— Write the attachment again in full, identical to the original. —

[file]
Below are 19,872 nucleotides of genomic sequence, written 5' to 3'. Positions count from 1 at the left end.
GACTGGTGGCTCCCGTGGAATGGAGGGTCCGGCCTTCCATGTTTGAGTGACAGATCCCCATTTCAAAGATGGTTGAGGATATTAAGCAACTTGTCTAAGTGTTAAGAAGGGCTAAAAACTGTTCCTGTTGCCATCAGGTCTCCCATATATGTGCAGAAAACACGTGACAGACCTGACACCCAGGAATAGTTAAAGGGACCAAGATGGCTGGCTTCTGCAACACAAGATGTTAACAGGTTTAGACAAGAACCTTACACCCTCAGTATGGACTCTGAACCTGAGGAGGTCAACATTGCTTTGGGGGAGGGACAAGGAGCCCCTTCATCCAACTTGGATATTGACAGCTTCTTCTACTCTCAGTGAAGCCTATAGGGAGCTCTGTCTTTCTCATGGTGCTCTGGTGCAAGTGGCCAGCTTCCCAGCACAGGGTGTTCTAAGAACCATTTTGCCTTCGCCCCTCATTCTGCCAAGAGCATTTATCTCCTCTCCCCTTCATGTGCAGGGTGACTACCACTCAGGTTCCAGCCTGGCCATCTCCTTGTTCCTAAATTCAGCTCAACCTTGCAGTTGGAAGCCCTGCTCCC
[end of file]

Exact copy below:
Below are 19,872 nucleotides of genomic sequence, written 5' to 3'. Positions count from 1 at the left end.
GACTGGTGGCTCCCGTGGAATGGAGGGTCCGGCCTTCCATGTTTGAGTGACAGATCCCCATTTCAAAGATGGTTGAGGATATTAAGCAACTTGTCTAAGTGTTAAGAAGGGCTAAAAACTGTTCCTGTTGCCATCAGGTCTCCCATATATGTGCAGAAAACACGTGACAGACCTGACACCCAGGAATAGTTAAAGGGACCAAGATGGCTGGCTTCTGCAACACAAGATGTTAACAGGTTTAGACAAGAACCTTACACCCTCAGTATGGACTCTGAACCTGAGGAGGTCAACATTGCTTTGGGGGAGGGACAAGGAGCCCCTTCATCCAACTTGGATATTGACAGCTTCTTCTACTCTCAGTGAAGCCTATAGGGAGCTCTGTCTTTCTCATGGTGCTCTGGTGCAAGTGGCCAGCTTCCCAGCACAGGGTGTTCTAAGAACCATTTTGCCTTCGCCCCTCATTCTGCCAAGAGCATTTATCTCCTCTCCCCTTCATGTGCAGGGTGACTACCACTCAGGTTCCAGCCTGGCCATCTCCTTGTTCCTAAATTCAGCTCAACCTTGCAGTTGGAAGCCCTGCTCCC